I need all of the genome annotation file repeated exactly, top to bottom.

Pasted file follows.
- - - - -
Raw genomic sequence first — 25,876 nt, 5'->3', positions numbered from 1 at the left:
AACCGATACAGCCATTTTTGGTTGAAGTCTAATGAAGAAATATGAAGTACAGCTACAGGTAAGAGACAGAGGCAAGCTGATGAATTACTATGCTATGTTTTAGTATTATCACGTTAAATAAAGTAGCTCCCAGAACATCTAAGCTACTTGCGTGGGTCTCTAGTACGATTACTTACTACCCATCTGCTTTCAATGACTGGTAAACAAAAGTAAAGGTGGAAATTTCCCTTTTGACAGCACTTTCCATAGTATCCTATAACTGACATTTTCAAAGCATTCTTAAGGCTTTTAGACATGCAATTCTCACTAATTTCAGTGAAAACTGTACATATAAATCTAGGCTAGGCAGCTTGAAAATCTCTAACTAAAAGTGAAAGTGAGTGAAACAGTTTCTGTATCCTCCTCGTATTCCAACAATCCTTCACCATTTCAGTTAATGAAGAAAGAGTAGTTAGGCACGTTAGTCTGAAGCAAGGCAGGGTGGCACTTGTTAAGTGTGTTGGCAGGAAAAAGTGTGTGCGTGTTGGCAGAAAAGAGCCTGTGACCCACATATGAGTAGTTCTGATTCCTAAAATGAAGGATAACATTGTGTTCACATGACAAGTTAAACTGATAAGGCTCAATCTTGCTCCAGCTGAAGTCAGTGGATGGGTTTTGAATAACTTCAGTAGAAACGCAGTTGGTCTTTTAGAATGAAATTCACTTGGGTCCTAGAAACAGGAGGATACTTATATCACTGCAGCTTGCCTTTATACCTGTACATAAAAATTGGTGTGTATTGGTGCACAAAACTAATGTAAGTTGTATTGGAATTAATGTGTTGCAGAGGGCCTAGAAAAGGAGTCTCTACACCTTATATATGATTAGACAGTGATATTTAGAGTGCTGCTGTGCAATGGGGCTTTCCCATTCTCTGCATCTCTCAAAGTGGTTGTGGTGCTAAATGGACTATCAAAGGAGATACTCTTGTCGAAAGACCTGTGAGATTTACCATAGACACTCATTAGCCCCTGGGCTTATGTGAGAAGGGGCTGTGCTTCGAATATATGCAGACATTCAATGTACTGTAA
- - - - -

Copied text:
Raw genomic sequence first — 25,876 nt, 5'->3', positions numbered from 1 at the left:
AACCGATACAGCCATTTTTGGTTGAAGTCTAATGAAGAAATATGAAGTACAGCTACAGGTAAGAGACAGAGGCAAGCTGATGAATTACTATGCTATGTTTTAGTATTATCACGTTAAATAAAGTAGCTCCCAGAACATCTAAGCTACTTGCGTGGGTCTCTAGTACGATTACTTACTACCCATCTGCTTTCAATGACTGGTAAACAAAAGTAAAGGTGGAAATTTCCCTTTTGACAGCACTTTCCATAGTATCCTATAACTGACATTTTCAAAGCATTCTTAAGGCTTTTAGACATGCAATTCTCACTAATTTCAGTGAAAACTGTACATATAAATCTAGGCTAGGCAGCTTGAAAATCTCTAACTAAAAGTGAAAGTGAGTGAAACAGTTTCTGTATCCTCCTCGTATTCCAACAATCCTTCACCATTTCAGTTAATGAAGAAAGAGTAGTTAGGCACGTTAGTCTGAAGCAAGGCAGGGTGGCACTTGTTAAGTGTGTTGGCAGGAAAAAGTGTGTGCGTGTTGGCAGAAAAGAGCCTGTGACCCACATATGAGTAGTTCTGATTCCTAAAATGAAGGATAACATTGTGTTCACATGACAAGTTAAACTGATAAGGCTCAATCTTGCTCCAGCTGAAGTCAGTGGATGGGTTTTGAATAACTTCAGTAGAAACGCAGTTGGTCTTTTAGAATGAAATTCACTTGGGTCCTAGAAACAGGAGGATACTTATATCACTGCAGCTTGCCTTTATACCTGTACATAAAAATTGGTGTGTATTGGTGCACAAAACTAATGTAAGTTGTATTGGAATTAATGTGTTGCAGAGGGCCTAGAAAAGGAGTCTCTACACCTTATATATGATTAGACAGTGATATTTAGAGTGCTGCTGTGCAATGGGGCTTTCCCATTCTCTGCATCTCTCAAAGTGGTTGTGGTGCTAAATGGACTATCAAAGGAGATACTCTTGTCGAAAGACCTGTGAGATTTACCATAGACACTCATTAGCCCCTGGGCTTATGTGAGAAGGGGCTGTGCTTCGAATATATGCAGACATTCAATGTACTGTAA